Publications 


Preprints 

Topics 
Knot contact homology 
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Much of my current research involves a graded noncommutative algebra called Knot Contact Homology (KCH), which is defined from the Legendrian DGA of certain tori in the cotangent bundle. KCH is an invariant of a knot or link, and it appears to carry a great deal of information. One effective way of extracting the information is through augmentations. In particular, augmentations allow one to draw relationships to numerous other constructions studied in lowdimensional topology. A largescale aim of my research is to discover just how much we can see from KCH. In the two papers below I describe a correspondence between representations of the knot group and augmentations of KCH. The correspondence provides a new way to study augmentations and provides an indicator for how KCH and augmentations might be related to certain quantum knot invariants. I also indicate a new approach to study an open problem on Kirby's list, which asks whether the meridional rank and bridge number are equal. My approach uses a notion of augmentation rank, which is welldefined by the correspondence. I have mentored two undergraduate students, each of which began studying with me through the PRUV summer program at Duke. Daniel Vitek studied augmentations of torus knots and David Hemminger studied how augmentation rank behaves under an operation called cabling. David Hemminger and I have prepared a preprint detailing our results, now submitted for publication. 

Legendrian & transverse links 
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Embeddings in a contact structure can be special in some sense, as were the tori mentioned before. These embeddings are called Legendrian. Legendrians in the standard contact 3space have the type of some underlying link, with some tangency restrictions. As in smooth knot theory, one can study Legendrians up to (Lagrangian) concordance in standard 4space. There are some interesting phenomena, for example, the relation of Lagrangian concordance is not symmetric as in the smooth case (though it is reflexive and transitive). In joint work with Lenhard Ng and Steven Sivek, we investigated the (still open) possibility that the relation is antisymmetric.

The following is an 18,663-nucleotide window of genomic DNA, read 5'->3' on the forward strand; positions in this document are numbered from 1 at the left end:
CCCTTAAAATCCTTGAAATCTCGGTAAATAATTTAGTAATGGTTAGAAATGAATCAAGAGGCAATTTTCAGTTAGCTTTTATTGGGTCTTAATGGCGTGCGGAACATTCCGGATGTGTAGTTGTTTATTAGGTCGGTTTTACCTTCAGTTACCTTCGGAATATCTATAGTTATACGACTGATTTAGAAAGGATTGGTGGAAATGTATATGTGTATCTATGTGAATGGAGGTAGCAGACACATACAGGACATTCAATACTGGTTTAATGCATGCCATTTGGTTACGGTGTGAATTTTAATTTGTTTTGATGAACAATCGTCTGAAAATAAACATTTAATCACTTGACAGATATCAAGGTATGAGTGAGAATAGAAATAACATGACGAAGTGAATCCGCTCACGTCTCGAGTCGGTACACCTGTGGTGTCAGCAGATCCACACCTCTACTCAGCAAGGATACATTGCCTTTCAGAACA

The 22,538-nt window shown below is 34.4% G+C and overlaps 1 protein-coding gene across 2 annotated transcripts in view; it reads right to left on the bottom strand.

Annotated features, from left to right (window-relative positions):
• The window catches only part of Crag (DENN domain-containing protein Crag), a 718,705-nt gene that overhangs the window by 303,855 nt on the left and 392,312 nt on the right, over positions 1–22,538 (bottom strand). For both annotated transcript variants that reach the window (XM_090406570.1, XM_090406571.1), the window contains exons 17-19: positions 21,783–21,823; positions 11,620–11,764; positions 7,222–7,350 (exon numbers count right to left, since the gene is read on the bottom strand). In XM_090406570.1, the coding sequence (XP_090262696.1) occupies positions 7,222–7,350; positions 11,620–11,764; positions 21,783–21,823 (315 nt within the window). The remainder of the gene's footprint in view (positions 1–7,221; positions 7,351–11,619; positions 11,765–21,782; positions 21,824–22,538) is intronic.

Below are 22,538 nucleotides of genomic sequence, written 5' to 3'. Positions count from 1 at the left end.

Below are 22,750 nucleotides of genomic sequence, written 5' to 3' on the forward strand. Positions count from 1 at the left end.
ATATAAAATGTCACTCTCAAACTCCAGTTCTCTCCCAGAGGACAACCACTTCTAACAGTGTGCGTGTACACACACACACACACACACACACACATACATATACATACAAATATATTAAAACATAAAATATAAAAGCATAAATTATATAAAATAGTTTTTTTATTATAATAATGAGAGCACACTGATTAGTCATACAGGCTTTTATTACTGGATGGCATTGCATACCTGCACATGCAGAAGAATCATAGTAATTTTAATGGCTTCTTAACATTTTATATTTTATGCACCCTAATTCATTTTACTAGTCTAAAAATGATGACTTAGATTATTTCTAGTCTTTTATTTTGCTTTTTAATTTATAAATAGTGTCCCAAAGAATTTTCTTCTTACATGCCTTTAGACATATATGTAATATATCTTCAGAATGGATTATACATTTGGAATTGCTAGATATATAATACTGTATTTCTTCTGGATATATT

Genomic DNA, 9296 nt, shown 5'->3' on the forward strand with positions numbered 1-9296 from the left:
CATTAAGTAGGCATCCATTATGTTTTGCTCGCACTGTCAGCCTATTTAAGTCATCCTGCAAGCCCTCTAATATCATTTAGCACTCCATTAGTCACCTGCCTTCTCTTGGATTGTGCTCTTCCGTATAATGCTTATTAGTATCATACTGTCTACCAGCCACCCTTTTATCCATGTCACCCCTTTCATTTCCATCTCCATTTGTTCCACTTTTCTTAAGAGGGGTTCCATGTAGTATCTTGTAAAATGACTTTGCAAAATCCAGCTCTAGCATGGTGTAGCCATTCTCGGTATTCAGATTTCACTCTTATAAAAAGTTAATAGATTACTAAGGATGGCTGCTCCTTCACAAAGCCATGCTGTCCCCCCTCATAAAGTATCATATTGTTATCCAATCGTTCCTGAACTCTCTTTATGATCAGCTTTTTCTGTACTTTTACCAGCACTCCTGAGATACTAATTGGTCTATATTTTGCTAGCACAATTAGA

Lens spaces 
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My thesis work considered invariants of knots in lens spaces, a certain infinite family of 3manifolds, and invariants of Legendrian knots in lens spaces with a contact structure that pulls back to the standard contact structure in the 3sphere. Before my thesis, polynomial invariants computable from skein moves had, with one exception, not been constructed in a closed manifold other than the 3sphere. In the paper below, I showed how to construct a HOMFLYPT polynomial of links in any lens space (this is a twovariable polynomial). A specialization then provides a Jones polynomial for links in lens space. In the 80's, independent work of Morton and FranksWilliams had shown that a degree of the HOMFLYPT polynomial in the 3sphere provides a bound on certain Legendrian knot invariants. In fact, any invariant computable from skein moves that satisfy some criteria will provide such a bound, as shown by Ng. In this paper I generalized Ng's result to lens spaces with a contact structure defined to pull back to the standard contact structure. In particular this shows the inequality of Morton, FranksWilliams extends to this setting. Dehn surgery on knots and links is one of the principal methods of constructing 3manifolds. There is a near 30yearold conjecture concerning which knots in the 3sphere produce lens spaces through this construction. I have a program for solving this problem by understanding the Legendrian knot invariants I studied in the paper above. An important question surrounding such an understanding is if in lens spaces certain fibered knots are associated, via a wellknown correspondencd in contact geometry, to the contact structure I studied above. The following paper shows that many of these knots are not associated to this contact structure. 

Garside (semi)groups 
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The following paper was the result of research I began as an undergraduate. I began by indicating a combinatorial equivalence between some walks in the plane and paths in the Cayley graph of the 3stranded braid group representing a particular fundamental element. I then extended the equivalence to a large class of Garside semigroups and proved that, similar to the identity on binomial coefficients that arises from Pascal's triangle, the Cayley graphs of these Garside groups admit a Pascallike identity. 
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